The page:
While Mr. Baker was running Washington, Susan was running the household and, at times, suggesting to her husband that his lack of focus at home had consequences. The children experimented with drugs and alcohol; Mr. Baker was not always aware of the extent of the problem. There is a telling exchange in the book, taken from the authors' 70 hours of conversation with Mr. Baker (now age 90) at his home in Houston and elsewhere. "I think every one of our kids, with the possible exception of Bo and Mary-Bonner"—two of the youngest children—"tried drugs at one time," Mr. Baker says. Susan shakes her head and responds, "Honey, Bo was the ringleader." Mr. Baker tries again: "But MB never did, right?" At this, Susan smiles, asking: "Shall I burst the bubble?"
While Mr. Baker was serving as Reagan's chief of staff, his son John was arrested on drug charges. Some media outlets reported it, but the story remained largely under the radar. The quiet treatment happened in part because it was a different time, when the press was less eager to reveal the personal lives of political figures, and in part because Mr. Baker, because of the inside intelligence he constantly offered up, had good relations with reporters. If he had been less popular, they might have had a field day with the son of the White House chief of staff being arrested at the same time that Nancy Reagan, the first lady, was launching her "Just Say No" campaign.
Inevitably a major figure in "The Man Who Ran Washington" is George H.W. Bush, Mr. Baker's patron and friend, though their relations didn't always run perfectly. The Bush family apparently resented Mr. Baker for ending up as chief of staff to Reagan after advising Bush to pull out of the 1980 primary campaign. According to the authors, Bush developed a "frivalry" with Mr. Baker over his secretary of state's ability, in the midst of controversy or political challenges, to come out smelling like a rose—again, helped by Mr. Baker's press management. When Mr. Baker reluctantly returned to the White House from the State Department to try to right Bush's floundering 1992 re-election campaign, he raised hackles again. Barbara Bush was so disappointed with his absentee performance that she tagged him "the Invisible Man."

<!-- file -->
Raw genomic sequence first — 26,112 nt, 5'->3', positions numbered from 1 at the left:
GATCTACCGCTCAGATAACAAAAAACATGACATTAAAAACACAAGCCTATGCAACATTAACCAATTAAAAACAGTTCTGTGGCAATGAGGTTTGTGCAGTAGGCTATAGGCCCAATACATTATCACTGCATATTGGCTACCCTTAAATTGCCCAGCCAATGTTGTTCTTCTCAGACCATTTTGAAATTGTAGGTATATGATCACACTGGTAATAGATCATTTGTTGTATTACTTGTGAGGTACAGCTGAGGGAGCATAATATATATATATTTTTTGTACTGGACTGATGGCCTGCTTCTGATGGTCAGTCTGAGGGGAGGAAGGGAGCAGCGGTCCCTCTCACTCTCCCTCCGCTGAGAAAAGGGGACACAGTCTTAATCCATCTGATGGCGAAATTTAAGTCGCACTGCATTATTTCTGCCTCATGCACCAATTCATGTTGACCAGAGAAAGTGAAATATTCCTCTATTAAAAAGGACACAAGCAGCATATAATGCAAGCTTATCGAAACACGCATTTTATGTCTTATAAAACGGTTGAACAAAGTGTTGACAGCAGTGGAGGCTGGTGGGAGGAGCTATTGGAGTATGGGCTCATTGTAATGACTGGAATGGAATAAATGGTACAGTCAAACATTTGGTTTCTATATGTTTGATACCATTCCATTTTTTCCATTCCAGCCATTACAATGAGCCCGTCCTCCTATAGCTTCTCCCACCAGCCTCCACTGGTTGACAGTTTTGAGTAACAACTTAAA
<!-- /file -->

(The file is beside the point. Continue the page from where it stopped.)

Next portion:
As for Mr. Baker's political outlook, he has long been taken for a pragmatist, perhaps less ideologically driven than many of the people who served in the administrations of Reagan and George H.W. Bush. The authors note: "When pressed, he insisted he was every bit as conservative as any other Reagan adviser. He was from Texas after all. But unlike the purists, he understood how to get things done." On the foreign-policy front, there was clearly disconnect between Mr. Baker's approach to the Middle East—he favored, for instance, pressuring the Israelis to make concessions to the Palestinians—and the increasingly ascendant pro-Israel tilt of the GOP.
"The Man Who Ran Washington," thanks in part to the authors' dozens of meetings and hours of conversation with their subject, often has the feel of a novel related by an omniscient narrator. The book is far from hagiography, but Mr. Baker is often allowed to communicate his perspective, clearly and comprehensively—the very approach that helped him succeed so spectacularly during his long and impressive run in politics.
Mr. Troy, a presidential historian and former White House aide, is the author of "Fight House: Rivalries in the White House From Truman to Trump."